They say that 10-percent of the fishermen catch 90-percent of the fish. So, which category do you fall into? Just how impressive is your angling prowess? And, are you ready to put it to the test? Take our Chesapeake Bay fishing knowledge pop quiz — if you dare.
1. It’s mid-February and you have a serious case of cabin fever, so you decide to go fishing in a Bay tributary for yellow perch. You go to the tackle shop and ask them for:
b. The largest bull minnow possible.
c. The smallest bull minnow possible.
d. A box of grass shrimp.
2. March brings with it a warming trend and after two sunny, calm days in a row, you decide to try fishing for the first snakeheads of spring. What lure gives you the most realistic shot at success:
a. A Savage Gear 3D Rad Rat.
b. A Z-Man Jackhammer.
c. A Rapala Chug Bug.
d. A Yo-Zuri Bonita.
3. It’s now April, and you want to hunt for slot puppy drum in the southern Bay with soft plastics. You check your tacklebox to make sure you have plenty of __________.
a. It’s a trick question — April is too early to find redfish in the Bay.
b. Topwater lures.
c. Live minnow.
4. Darn! Your boat broke down right as spring has sprung and you were getting excited about the beautiful May weather. Being limited to the shoreline and having a strong desire to catch something really, really big, you decide to target blue catfish. But first, you need to make sure you have what size circle hooks on hand:
a. Number six.
5. June is a great month to hunt speckled sea trout, so you decide to fish for them in the shallows. What single critical factor outweighs all the other (also important) factors when you decide on a specific location to fish?
a. The presence of current.
b. Wind speed and direction.
c. Shoreline structure.
d. The presence of weedbeds.
6. The dog days of July are making fishing during the day tough, so you decide to enjoy some cool, calm night fishing. Historically ___________ bite better after the sun goes down.
d. Speckled sea trout.
7. It’s time for a cobia trip! There’s been a good August trolling bite on surgical hoses at an underwater hump you know of in 14 feet of water, so before heading out you check the tackle box to make sure you have several:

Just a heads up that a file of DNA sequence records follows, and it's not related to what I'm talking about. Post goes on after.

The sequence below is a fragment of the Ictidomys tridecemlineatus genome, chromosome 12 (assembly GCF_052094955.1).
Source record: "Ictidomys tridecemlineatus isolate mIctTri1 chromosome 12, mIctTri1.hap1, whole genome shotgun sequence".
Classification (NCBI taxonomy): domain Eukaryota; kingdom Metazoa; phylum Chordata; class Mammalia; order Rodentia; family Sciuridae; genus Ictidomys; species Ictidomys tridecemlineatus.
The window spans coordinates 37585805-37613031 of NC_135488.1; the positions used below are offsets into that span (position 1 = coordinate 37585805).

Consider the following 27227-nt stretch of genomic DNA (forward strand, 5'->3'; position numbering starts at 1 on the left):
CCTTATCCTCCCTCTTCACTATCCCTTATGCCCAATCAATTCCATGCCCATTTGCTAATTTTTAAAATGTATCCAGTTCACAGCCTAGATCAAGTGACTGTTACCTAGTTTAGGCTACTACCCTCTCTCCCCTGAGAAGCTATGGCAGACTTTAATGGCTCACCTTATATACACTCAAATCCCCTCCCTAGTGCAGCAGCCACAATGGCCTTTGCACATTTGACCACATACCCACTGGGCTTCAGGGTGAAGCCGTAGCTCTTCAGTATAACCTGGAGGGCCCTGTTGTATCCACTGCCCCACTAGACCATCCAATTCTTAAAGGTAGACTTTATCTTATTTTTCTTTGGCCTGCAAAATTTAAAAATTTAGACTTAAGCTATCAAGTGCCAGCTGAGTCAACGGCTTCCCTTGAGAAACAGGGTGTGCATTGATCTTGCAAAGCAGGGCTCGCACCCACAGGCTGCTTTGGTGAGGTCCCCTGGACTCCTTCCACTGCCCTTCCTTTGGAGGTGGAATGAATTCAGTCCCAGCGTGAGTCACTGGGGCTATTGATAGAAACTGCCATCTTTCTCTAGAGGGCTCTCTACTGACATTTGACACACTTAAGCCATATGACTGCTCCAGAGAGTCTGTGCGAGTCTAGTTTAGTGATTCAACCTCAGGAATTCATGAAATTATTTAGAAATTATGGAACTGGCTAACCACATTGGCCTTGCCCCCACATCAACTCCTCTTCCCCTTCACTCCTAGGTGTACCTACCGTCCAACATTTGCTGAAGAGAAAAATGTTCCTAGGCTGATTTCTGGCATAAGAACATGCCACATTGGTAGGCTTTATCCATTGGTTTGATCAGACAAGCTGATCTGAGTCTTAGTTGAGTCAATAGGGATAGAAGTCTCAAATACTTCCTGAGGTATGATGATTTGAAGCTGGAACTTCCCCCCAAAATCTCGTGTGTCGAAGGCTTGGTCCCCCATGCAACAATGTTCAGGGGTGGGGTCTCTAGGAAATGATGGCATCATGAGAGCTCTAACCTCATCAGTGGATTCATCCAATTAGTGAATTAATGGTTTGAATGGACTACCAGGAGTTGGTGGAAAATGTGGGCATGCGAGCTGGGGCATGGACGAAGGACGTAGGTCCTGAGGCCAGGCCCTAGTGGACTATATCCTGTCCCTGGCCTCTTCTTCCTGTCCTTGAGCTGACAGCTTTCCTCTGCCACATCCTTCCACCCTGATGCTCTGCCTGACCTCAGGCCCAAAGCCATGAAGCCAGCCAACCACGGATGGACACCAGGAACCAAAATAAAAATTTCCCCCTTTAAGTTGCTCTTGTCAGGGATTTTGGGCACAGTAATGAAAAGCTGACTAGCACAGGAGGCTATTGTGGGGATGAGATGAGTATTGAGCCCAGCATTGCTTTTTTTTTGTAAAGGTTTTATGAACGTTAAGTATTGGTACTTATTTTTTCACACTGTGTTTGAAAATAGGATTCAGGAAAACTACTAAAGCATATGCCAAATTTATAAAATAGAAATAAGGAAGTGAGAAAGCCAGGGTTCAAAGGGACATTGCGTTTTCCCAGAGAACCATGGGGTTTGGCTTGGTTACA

a. Number-one planers.
b. Number-two planers.
c. Number-three planers.
d. One-ounce cigar weights.
8. Crazy catch alert! You just reeled up this ugly critter (see above picture). What the heck is it?
a. A snakefish.
b. A snakehead.
c. A cutlassfish.
d. A wombat fish.
9. There’s a chill in the air, rockfish are active, and a serious topwater bite has begun. You tie on your favorite Badonk-A-Donk and begin to:
c. Walk the dog.
d. Butter the monkey.
10. The November winds are howling, and you need to stay in the tributary or you’ll get blown right across the Bay. Fortunately there’s been a good pickerel bite lately, and you happen to know that this species is partial to hitting:
a. Anything with a spinner blade.
b. Anything with rattles.
c. #21 Tony Acettas.
d. Umbrella rigs.
Gadzooks! It’s so dang cold outside that the water at the boat ramp is frozen. There’s quarter-inch-thick ice in the way, and you know there’s a hot bite going off so that’s not going to stop you. Before launching your boat, you know it’s imperative to reach for:
a. A long-handled scrub brush.
b. A boathook.
c. A brick and a piece of rope.
d. Any of the above.
1. b; the bigger the better when it comes to minnow for yellow perch, and grass shrimp generally prove less effective until later in the spring.
2. b; a and c are topwater lures, which usually don’t prove productive until the weather warms up substantially, but the Jackhammer is a chatterbait that you can work well below the surface. If you chose the Yo-Zuri, we’re thinking it was a wild guess. And, a pretty bad one.
3. d; in the southern reaches of the Bay April is not at all too early, but it is a little early for topwater to be effective in this venue, too. If you chose “c,” we’re pretty sure all your minnow will be dead in short order because your tacklebox is a really bad place to keep them. But “d” fits since many anglers use shrimp, and you do need hooks for fishing with shrimp.
4. d; anything smaller is too small for those big blues and some sharpies even prefer a 12/0.
5. b; wind speed and direction will be the biggest factor dictating water clarity, which is a make-or-break even if the other important factors are present.
6. c; croaker almost always bite best at night.
7. a; any planer larger than a one will be digging bottom in 14 feet of water, and a one-ounce cigar weight will barely keep the hose in the water.
8. c; if you answered “d,” we think you need to spend a lot more time reading the fishing reports.
9. c; if you answered “d,” we think you need to give up fishing entirely and take up a more appropriate hobby like crochet.
10. a; Mepps, Roadrunners, and inline spinners of all sorts often get pickerel biting when other lures fail to.
Bonus Question: d; you need to bash open a clear hole before backing in, or you’ll smash out your trailer’s tail lights (been there, done that). Any of these items can get the job done.
10+ – You should quit your day-job and start guiding.
7 – 9 – That’s a solid score and you might just be in the 10-percent club.
4 – 6 – Don’t miss a single edition of FishTalk, and try taking the quiz again next year.
3- – Why are you taking this quiz since you live in Montana?